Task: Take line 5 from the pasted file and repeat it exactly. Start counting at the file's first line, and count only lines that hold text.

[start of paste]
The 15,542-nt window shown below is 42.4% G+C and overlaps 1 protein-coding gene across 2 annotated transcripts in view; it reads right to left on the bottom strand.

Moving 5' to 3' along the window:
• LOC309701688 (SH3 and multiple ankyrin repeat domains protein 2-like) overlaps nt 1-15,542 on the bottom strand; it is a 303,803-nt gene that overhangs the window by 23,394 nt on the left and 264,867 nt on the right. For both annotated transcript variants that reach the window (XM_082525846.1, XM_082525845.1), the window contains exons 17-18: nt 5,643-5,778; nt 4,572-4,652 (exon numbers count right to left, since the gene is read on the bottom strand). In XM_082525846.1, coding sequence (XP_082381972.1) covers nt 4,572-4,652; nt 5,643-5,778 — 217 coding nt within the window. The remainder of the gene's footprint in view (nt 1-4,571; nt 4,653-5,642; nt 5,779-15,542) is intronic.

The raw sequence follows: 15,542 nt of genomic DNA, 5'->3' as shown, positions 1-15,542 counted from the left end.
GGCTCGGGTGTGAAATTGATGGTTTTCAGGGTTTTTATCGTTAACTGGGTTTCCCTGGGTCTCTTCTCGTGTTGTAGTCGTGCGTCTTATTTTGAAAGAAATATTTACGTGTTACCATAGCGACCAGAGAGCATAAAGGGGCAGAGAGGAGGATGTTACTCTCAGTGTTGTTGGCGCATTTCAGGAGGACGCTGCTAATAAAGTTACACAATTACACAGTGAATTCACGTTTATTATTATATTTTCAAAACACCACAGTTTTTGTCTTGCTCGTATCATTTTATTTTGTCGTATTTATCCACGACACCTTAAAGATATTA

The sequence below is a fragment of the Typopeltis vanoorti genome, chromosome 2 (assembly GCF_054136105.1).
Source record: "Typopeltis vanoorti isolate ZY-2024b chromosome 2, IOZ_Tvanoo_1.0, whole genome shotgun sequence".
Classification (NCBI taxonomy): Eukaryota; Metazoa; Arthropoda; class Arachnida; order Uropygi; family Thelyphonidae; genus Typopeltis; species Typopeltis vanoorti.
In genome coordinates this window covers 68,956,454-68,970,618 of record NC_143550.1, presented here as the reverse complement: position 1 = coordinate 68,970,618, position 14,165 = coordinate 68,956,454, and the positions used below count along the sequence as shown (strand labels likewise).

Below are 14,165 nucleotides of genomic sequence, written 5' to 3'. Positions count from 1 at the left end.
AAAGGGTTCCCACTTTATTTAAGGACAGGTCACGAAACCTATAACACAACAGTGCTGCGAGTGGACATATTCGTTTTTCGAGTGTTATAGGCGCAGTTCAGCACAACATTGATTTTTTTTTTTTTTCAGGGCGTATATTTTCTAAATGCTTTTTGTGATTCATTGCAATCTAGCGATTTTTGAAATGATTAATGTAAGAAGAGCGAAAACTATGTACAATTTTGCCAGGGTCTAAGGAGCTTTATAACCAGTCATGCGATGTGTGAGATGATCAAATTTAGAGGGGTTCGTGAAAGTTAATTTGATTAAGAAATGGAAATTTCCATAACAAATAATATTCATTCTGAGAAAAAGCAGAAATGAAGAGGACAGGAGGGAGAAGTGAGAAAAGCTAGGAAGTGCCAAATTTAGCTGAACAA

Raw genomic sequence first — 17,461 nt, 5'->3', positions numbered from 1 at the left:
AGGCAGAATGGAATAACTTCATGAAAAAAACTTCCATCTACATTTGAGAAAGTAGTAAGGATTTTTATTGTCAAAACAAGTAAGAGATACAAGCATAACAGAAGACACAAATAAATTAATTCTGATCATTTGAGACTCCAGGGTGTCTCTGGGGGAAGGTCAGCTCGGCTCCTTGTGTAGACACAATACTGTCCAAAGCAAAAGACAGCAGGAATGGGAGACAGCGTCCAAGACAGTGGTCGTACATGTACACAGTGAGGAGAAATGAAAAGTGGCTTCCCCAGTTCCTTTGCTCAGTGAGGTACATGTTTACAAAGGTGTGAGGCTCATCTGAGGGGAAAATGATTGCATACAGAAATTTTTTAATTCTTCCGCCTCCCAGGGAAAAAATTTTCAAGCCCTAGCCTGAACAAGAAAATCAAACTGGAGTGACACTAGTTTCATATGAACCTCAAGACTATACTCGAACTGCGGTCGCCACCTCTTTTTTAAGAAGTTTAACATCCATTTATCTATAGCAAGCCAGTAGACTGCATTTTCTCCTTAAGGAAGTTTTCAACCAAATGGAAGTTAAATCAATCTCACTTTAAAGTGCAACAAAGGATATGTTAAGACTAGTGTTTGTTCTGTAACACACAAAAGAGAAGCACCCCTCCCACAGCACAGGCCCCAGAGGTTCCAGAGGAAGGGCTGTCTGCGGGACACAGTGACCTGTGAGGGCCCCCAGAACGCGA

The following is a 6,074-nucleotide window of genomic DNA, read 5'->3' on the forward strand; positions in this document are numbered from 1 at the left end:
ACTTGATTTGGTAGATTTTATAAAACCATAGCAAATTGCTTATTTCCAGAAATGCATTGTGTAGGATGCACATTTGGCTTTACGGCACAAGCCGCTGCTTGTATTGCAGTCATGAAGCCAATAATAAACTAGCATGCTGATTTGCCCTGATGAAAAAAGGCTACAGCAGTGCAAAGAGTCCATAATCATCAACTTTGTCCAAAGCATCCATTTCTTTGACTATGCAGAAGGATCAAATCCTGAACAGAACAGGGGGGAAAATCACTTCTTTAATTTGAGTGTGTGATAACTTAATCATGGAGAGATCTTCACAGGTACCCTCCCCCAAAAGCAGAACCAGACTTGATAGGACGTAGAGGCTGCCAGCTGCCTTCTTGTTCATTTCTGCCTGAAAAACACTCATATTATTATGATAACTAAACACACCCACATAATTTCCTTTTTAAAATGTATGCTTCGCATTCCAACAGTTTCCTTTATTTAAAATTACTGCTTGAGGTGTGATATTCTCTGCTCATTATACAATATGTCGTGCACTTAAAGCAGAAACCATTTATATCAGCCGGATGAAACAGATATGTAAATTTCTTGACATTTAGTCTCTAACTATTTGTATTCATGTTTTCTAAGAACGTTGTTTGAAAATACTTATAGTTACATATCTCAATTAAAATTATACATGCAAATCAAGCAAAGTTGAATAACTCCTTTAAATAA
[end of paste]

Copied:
GGCTCGGGTGTGAAATTGATGGTTTTCAGGGTTTTTATCGTTAACTGGGTTTCCCTGGGTCTCTTCTCGTGTTGTAGTCGTGCGTCTTATTTTGAAAGAAATATTTACGTGTTACCATAGCGACCAGAGAGCATAAAGGGGCAGAGAGGAGGATGTTACTCTCAGTGTTGTTGGCGCATTTCAGGAGGACGCTGCTAATAAAGTTACACAATTACACAGTGAATTCACGTTTATTATTATATTTTCAAAACACCACAGTTTTTGTCTTGCTCGTATCATTTTATTTTGTCGTATTTATCCACGACACCTTAAAGATATTA